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More than "meats" the eye.

More Than "Meats" The Eye

Okay, shoppers, grab your pencils. It's time for another round of "What's In A Name?" 1) What's a "country style chicken"? 2) What's the difference between "lasagna with meat sauce" and "lasagna with meat and sauce"? 3) Which has more meat: "pork and dressing" or "pork with dressing and gravy"?

Let's see how you did. 1) A "country style chicken" is a chicken with the wishbone left whole. 2) "Lasagna with meat sauce" has to be at least 6 percent meat; "lasagna with meat and sauce" can't be less than 12 percent. 3) "Pork and dressing" must be at least half meat; "pork with dressing and gravy" can get by with only 30 percent.

If you didn't do too well, don't worry: neither did we.

And having the packages in front of you wouldn't help, either; the answers aren't on the labels ... not even in the small print.

They are published, however, in the U.S. Department of Agriculture's 174-page Standards and Labeling Policy Book.

How convenient.

Only the USDA, which regulates meat and poultry products, has such elaborate definitions for so many finished foods. The Food and Drug Administration, which has authority over all other foods, has far fewer. "We have a standard for macaroni and a standard for cheese," explains Judith Riggins of the FDA's Office of Compliance, "but no standard for macaroni and cheese."

The USDA exerts control over what goes into foods by exerting control over the label. "If we deem it to be safe, you can make it," explains David Shenkenberg of the Division of Standards and Labeling. "The question is, what can you call it?"

Let's say your company invents a low-fat hot dog. Before you can market it, the folks at the USDA have to approve its label. If your product doesn't meet the standard for hot dogs, you can still sell it. You just can't call it a "hot dog."

WHY BOTHER?

Theoretically, the government sets standards to protect consumers (though one might wonder what good it does to guarantee that "chicken soup" is at least two percent chicken). But what's the point of making an elaborate set of rules if no one knows about them? * How can a consumer intelligently choose between a chicken spread and a chicken salad without knowing that "spreads" must contain 30 percent chicken, while "salads" only have to have 25 percent? * Who would suspect that "meatballs" could get by with just 65 percent meat? Or that "ground beef" (which must be 100 percent meat) can contain up to 3 percent meat from the animal's cheek before having to say so on the label? (Why 3 percent? Because the cheek makes up about 3 percent of most cattle.) * When the label says "meat," the product can include muscle from an animal's esophagus or diaphragm. * With poultry the question is: How much skin? If an ingredient list mentions any part of a bird, such as "chicken breast," it's telling you skin is included. Only when it says "breast meat" can you be certain the skin has been removed. * Baby foods are among the worst offenders, simply because it's impossible to guess what's in the homogenized mush. Parents might be shocked to find that "high meat dinners" only have to be 26 percent meat.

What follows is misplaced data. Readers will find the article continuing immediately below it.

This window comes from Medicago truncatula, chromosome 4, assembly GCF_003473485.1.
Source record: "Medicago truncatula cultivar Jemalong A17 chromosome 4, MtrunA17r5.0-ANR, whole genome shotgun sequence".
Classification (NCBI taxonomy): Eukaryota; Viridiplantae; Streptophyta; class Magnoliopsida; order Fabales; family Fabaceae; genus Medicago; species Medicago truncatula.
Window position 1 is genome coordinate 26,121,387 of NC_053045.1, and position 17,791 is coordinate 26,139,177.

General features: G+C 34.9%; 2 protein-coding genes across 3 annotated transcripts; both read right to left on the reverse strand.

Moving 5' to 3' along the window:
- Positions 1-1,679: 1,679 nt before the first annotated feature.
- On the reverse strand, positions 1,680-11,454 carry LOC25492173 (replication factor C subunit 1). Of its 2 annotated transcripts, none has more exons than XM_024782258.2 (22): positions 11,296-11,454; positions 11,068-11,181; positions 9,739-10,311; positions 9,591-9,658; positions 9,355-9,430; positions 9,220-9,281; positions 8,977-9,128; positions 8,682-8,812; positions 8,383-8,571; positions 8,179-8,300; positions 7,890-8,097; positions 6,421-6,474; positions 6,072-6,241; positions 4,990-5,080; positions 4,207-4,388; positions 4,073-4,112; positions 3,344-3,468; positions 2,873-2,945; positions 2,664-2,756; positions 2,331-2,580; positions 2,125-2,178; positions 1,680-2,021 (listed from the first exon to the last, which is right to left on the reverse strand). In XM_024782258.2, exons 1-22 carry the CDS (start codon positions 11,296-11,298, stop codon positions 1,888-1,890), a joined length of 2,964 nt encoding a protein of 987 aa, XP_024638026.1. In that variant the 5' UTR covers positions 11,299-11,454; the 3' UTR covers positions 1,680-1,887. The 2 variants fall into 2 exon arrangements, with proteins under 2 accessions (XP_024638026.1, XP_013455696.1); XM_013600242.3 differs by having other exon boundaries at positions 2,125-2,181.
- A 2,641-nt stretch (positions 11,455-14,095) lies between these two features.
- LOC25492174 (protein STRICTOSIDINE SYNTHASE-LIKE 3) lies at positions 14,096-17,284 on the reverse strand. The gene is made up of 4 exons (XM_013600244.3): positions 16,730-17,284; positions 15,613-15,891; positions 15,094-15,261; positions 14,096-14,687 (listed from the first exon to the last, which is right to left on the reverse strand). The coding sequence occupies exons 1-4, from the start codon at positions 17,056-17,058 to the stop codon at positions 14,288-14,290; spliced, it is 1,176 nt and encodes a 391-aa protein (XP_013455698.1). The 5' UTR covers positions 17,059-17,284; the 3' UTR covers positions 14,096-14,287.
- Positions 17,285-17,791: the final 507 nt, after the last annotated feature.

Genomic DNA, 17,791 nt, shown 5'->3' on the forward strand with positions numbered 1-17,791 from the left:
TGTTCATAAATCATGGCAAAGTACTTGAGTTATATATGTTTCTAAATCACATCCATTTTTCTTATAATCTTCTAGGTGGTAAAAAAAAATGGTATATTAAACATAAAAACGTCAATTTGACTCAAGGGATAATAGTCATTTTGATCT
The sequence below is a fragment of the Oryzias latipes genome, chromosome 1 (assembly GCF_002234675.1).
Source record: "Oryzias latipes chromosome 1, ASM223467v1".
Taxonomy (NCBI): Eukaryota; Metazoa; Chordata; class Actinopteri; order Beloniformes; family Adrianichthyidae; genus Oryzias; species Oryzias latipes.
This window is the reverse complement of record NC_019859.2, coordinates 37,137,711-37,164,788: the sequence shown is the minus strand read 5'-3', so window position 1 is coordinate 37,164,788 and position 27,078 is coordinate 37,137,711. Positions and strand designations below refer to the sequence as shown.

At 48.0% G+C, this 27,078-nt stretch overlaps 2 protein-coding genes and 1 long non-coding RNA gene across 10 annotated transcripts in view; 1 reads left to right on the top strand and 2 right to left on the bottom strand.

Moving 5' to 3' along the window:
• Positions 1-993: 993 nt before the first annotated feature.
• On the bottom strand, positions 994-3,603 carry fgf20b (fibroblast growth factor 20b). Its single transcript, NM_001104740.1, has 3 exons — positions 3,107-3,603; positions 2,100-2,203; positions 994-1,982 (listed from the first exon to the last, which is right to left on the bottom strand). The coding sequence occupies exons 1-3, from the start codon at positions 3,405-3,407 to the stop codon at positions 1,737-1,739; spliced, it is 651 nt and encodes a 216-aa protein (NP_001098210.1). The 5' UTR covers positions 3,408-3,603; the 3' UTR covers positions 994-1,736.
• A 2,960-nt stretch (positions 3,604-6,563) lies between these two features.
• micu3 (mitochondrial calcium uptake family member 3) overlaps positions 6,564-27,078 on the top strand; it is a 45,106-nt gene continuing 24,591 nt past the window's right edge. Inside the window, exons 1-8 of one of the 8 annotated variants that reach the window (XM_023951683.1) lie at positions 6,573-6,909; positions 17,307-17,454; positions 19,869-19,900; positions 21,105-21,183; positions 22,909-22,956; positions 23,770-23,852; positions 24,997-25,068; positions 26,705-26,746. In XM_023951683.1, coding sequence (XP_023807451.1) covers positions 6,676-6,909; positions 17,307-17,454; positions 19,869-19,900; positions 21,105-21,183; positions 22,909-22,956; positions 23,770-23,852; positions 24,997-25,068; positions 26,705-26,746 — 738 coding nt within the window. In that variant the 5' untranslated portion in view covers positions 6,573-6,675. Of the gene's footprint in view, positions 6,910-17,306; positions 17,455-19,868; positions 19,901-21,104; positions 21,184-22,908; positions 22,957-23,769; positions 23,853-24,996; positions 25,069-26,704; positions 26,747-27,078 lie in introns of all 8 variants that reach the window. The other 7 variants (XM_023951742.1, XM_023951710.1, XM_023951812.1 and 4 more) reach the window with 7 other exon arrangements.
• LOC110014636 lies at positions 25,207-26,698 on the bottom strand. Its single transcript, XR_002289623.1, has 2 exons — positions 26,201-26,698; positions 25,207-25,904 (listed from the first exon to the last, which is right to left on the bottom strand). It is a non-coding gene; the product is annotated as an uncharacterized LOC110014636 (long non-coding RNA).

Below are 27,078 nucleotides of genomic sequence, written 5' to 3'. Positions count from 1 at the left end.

In 1976, CSPI petitioned the FDA to require that all baby food labels disclose the percentages of main ingredients. A short 12 years later the proposal is still pending, and the babies we first sought to protect are now about to enter junior high school.

Nor are baby foods an isolated case. How much real crab--and how much imitation surimi--is in that "seafood dinner"? How much fruit is in that yogurt, fruit roll-up, or cereal? All labels ought to break down a food's ingredients (especially expensive main ingredients) by percentage.

DOUBLE STANDARDS

Then there are the inconsistencies: Ordinary "chicken and rice" must contain at least 15 percent chicken, but "chicken and rice" designed for babies or "geriatric populations" has to have only a stingy 5 percent.

Similarly, boneless turkey or turkey roll can't contain more than 15 percent skin, but the skin limit for boneless chicken or chicken roll is 20 percent.

"There are some inconsistencies," aknowledges the USDA's Shenkenberg. "Most standards originated on a case-by-case basis over the years. As people came in and were told-how much meat or poultry to use, sometimes decisions were made from one sense of direction and sometimes from another."

Until the USDA gets around to requiring ingredients-by-percent on labels (don't hold your breath), here's a guide to take to the store. Just remember, you're not necessarily better off with more meat. (On the other hand, why pay meat prices for binders and extenders?)

PHOTO : One of these lasagnas probably has twice as much meat as the other. It's all in the name.
COPYRIGHT 1988 Center for Science in the Public Interest
No portion of this article can be reproduced without the express written permission from the copyright holder.
Copyright 1988, Gale Group. All rights reserved. Gale Group is a Thomson Corporation Company.

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Title Annotation:meat content of prepared foods
Author:Liebman, Bonnie
Publication:Nutrition Action Healthletter
Date:Nov 1, 1988
Words:809
Previous Article:The laxative that lowers cholesterol.
Next Article:Carrots against cancer?
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